Hearts of Yolo: Nancy Stephenson

Thursday, Sep 22, 2016

Nancy Stephenson’s dedication to Yolo County CASA dates back to its origin. A mother of four, she first heard about CASA when her oldest daughter became involved as a volunteer for a CASA chapter on the east coast. “She asked me for help watching her own child when she flew out to attend a CASA conference. Shortly after, I read in the paper that a CASA chapter was forming in Yolo County and I was interested in helping along with several of my friends.” And her interest hasn’t waned in nearly 27 years…

Nancy graduated from Yolo County CASA’s first advocate training and chose to advocate for an eight-year-old girl who had recently been removed from her home, along with her four siblings. “The case lasted several years and I followed her through several placements. Sometimes I would drive several hours to see her.” Nancy also made an effort to keep her CASA child in touch with her biological siblings. “A friend of mine, Susie Miller, was a CASA advocate for my CASA child’s sister so every once in a while we tried to do visits together so that the sisters could maintain a relationship. One time we were able to have a party with all five of the siblings, and it was so special to see the kids, who had not been together for a long time, interacting and having fun together. That was a very exciting day for not only the kids, but the CASAs and foster parents involved.”

Thinking back, Nancy remembers a powerful moment when her CASA child said, “You haven’t walked in my shoes.” Nancy states, “Imagine a statement like that coming from a young child. It really makes you realize the adversity foster children face.”

When Nancy’s CASA child was placed in Marin County, she was also assigned a “Big Sister” to advocate on her behalf. Nancy would often communicate with her CASA child’s Big Sister so that they could collaboratively advocate on her behalf. Once, her CASA child’s Big Sister sent an article that Nancy’s CASA child had written about the influence Nancy had on her life. Nancy states through tears, “I still get choked up because she didn’t always express her emotions to me, but then to read this article and everything she said…it gave me great satisfaction in seeing that I did indeed make a difference.”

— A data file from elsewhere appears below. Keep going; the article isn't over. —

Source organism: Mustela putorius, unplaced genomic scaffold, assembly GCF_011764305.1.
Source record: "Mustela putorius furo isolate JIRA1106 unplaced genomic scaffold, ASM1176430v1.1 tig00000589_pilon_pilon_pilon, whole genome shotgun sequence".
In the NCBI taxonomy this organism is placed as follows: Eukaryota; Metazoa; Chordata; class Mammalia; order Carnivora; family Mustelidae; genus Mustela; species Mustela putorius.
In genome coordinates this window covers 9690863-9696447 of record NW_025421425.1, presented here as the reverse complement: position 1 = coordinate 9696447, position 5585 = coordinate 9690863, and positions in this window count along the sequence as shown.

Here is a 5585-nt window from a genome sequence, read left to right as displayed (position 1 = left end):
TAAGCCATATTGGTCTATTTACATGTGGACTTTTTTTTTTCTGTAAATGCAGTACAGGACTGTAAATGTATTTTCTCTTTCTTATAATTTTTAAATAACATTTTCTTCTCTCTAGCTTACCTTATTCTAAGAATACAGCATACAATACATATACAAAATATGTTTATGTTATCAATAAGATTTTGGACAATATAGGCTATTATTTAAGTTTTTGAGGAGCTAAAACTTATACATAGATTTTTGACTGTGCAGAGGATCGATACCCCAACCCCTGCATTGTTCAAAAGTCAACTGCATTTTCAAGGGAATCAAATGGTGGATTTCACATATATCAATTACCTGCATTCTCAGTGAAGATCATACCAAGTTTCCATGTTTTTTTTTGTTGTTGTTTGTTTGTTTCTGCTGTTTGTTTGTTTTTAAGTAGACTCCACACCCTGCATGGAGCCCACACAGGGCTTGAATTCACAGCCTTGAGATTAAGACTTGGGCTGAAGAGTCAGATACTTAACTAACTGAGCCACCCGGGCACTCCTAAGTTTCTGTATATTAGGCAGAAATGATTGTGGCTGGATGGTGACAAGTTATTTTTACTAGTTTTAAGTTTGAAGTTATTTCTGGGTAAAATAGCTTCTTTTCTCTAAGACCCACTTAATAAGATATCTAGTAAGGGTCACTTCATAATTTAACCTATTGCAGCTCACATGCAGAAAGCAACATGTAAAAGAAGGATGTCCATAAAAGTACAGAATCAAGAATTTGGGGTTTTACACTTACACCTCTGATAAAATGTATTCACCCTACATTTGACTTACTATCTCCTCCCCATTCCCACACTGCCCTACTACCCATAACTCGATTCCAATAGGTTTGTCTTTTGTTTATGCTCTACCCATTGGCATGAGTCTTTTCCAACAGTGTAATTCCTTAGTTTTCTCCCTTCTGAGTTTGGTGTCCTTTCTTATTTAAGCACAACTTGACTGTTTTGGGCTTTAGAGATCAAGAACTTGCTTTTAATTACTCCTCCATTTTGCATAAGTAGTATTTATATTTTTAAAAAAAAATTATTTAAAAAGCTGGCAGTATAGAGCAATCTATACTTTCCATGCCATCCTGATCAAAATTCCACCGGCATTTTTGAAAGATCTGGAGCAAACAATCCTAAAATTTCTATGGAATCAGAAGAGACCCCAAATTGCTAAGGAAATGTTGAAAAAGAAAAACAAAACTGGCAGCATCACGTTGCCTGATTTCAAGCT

After being a CASA, Nancy remained dedicated to Yolo County CASA, first as a board member and then as a “Friend of CASA.” “A ‘Friend of CASA’ is the term used for someone who is not involved on a day-to-day basis but helps out occasionally on short-term projects or events and increases CASA’s exposure in the community. I think it’s important for people to know that their assistance can be extremely valuable even if it doesn’t involve a long-term commitment.”

Nancy is no stranger to children’s causes. She has also volunteered for numerous school and athletic programs for her children in their youth as well as being involved with large volunteer organizations, but when she thinks of volunteer options today, CASA is the “biggie.” “CASAs have access to the child’s foster parents, school teachers and counselors, and social workers. Because of this, CASAs have the ability to pick up all the pieces, put them together, and make an incredible difference. It is an essential function for a very vulnerable group of children and I will do whatever I can to support it for as long as I can.”

Thank you, Nancy, for everything you do to help foster children in Yolo County.

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